Broadsheets Nicholas Jordan gives readers the run-down on all things Danks…
Walk into Danks Street Produce Merchants and the first thing you’ll notice is the enormous stack of San Marzano tomato cans. Elsewhere, there are rows of relish jars, tinned fish and bottles of vinegar. There’s a stack of doughy cinnamon scrolls and a rack of hanging pasta; a counter with fresh-eyed-fish and a deli with roasted spices and dried limes. Upstairs the restaurant uses all this produce, served on marble trolleys.
Produce Merchants is a new food market and restaurant run by the Quattroville family’s Fourth Village (they own a produce market in Mosman). But it’s not all them: the downstairs bazaar has stalls featuring specialty operators from across Sydney. Fourth Village’s Dominic Quattroville likens it to the retail version of the Tramsheds or Barangaroo. “We have so many food precincts now but they're heavily restaurant-orientated,” he says. “You talk about Adelaide Central markets, or the Vic Markets [in Melbourne] … you go in there and you know the person over the counter, they know what you like. Sydney didn’t really have that in one space.”
Fourth Village has worked with food journalist John Newton on filling the space with smaller, up-and-coming operators, not established names. Among the stalls will be sourdough from Tom Eadie’s Berkelo; fresh fish from Coogee’s The One That Got Away; Oregano Bakery; a specialty cheese store from Adelaide’s Smelly Cheese Shop; as well as a paddock-to-counter butchery; a flower market; a pasta stall; a Middle-Eastern grocer; and a cafe. “They're short-term licences so people can use the space for however long they see fit. They may launch in here and outgrow it. It works for us to because it will always be changing, always dynamic.” Quattroville says some vendors, such as the cheese shop, fishmonger and butcher, are likely to stay on long-term.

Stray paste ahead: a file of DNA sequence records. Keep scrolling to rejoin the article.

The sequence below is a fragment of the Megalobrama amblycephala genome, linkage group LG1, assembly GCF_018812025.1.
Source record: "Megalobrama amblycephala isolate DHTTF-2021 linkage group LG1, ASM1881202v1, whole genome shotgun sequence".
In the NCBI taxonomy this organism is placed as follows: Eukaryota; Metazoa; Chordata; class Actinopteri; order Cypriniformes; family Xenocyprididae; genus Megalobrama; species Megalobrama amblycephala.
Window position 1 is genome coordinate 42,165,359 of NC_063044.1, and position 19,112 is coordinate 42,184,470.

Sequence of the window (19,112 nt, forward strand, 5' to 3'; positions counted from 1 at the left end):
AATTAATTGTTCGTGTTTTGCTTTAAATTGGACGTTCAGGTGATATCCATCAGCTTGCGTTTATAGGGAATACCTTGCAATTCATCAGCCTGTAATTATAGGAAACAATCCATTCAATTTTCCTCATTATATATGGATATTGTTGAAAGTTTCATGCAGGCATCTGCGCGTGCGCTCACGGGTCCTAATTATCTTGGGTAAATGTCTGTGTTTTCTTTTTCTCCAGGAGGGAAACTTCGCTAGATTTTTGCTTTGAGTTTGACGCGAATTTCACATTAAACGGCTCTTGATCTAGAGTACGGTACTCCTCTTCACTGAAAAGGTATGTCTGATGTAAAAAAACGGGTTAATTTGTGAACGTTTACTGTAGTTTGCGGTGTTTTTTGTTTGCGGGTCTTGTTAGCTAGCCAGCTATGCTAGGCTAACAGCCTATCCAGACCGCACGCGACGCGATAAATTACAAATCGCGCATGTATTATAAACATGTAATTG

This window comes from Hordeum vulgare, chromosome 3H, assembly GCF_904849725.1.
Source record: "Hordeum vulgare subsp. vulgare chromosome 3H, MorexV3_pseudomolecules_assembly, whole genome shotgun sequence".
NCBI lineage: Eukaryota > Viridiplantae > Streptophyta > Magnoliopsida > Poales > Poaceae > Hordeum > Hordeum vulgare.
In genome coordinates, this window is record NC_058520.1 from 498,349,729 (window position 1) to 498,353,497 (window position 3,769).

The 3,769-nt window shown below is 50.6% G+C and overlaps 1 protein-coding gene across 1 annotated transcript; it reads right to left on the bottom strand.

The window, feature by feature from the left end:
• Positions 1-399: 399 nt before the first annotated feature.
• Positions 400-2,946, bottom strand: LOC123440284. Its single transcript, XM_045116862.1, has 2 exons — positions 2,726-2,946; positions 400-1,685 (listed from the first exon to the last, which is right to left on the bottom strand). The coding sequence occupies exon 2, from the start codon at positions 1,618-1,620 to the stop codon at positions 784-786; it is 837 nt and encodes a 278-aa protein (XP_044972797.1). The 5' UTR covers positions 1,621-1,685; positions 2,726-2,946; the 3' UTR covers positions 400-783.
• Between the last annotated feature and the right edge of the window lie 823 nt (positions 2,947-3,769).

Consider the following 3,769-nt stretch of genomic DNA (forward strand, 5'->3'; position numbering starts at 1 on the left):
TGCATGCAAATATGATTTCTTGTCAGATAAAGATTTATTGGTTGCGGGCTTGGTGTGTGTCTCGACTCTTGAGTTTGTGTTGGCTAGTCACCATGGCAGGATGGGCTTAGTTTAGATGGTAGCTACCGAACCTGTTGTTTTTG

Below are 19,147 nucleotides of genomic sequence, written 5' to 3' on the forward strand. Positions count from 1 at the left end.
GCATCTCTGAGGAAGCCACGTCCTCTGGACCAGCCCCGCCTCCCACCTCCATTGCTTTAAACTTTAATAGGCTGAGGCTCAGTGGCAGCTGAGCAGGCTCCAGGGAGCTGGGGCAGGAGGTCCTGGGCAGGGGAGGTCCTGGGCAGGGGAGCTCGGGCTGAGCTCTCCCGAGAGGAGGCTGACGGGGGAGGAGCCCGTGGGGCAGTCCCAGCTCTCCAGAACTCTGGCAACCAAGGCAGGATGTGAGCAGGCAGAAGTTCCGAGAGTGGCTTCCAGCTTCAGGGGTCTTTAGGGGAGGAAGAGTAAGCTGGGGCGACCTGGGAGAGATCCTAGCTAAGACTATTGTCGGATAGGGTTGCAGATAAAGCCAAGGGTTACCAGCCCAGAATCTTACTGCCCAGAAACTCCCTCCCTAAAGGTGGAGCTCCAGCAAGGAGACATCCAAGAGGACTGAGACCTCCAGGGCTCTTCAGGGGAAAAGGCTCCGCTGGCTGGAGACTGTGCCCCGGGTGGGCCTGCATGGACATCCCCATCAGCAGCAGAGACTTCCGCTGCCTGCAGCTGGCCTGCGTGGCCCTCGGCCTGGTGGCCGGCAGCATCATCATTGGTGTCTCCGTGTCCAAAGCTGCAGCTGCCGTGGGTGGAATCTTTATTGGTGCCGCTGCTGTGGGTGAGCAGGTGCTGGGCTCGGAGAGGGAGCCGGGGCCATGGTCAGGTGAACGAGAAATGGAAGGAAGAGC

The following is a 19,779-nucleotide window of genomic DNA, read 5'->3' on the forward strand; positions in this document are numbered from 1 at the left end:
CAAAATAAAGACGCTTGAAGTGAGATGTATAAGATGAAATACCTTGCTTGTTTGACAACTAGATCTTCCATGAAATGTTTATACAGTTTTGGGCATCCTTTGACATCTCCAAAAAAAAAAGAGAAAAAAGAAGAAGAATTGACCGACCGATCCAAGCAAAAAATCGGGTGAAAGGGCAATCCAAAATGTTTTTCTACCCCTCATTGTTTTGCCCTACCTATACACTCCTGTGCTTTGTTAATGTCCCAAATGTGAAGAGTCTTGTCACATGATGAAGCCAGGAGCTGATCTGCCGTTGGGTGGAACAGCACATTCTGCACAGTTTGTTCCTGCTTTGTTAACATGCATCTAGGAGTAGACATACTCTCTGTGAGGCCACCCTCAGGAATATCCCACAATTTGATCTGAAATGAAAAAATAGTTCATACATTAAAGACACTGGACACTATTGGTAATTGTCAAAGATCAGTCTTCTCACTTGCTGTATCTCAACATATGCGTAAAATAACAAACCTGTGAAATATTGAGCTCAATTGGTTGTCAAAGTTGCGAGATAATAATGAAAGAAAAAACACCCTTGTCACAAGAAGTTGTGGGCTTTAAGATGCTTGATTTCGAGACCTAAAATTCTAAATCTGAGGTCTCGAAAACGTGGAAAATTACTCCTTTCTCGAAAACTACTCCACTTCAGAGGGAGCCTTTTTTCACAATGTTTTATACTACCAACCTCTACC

The best space of all is upstairs. You’ll find a sun-drenched mezzanine refitted with touches of the building’s heritage. “The bones of the old Fratelli site were so great, we've just lifted the standard,” says Quattroville. The 100-seater restaurant, run by Sal Quattroville with Riccardo Interdonato as head chef, will be open for lunch only, serving diners carello-style (imagine yum cha trolleys but stacked with Mediterranean share plates). The rest on the menu is simple, with a couple of pastas such as scallop risotto with zucchini flower, Canadian scallops, mascarpone. Mains include lamb shoulder with artichoke puree or whole trout, both woodfired.
Danks Streets Produce Merchants opens this Thursday.
Article published by Broadsheet Sydney. Written by Nicholas Jordan.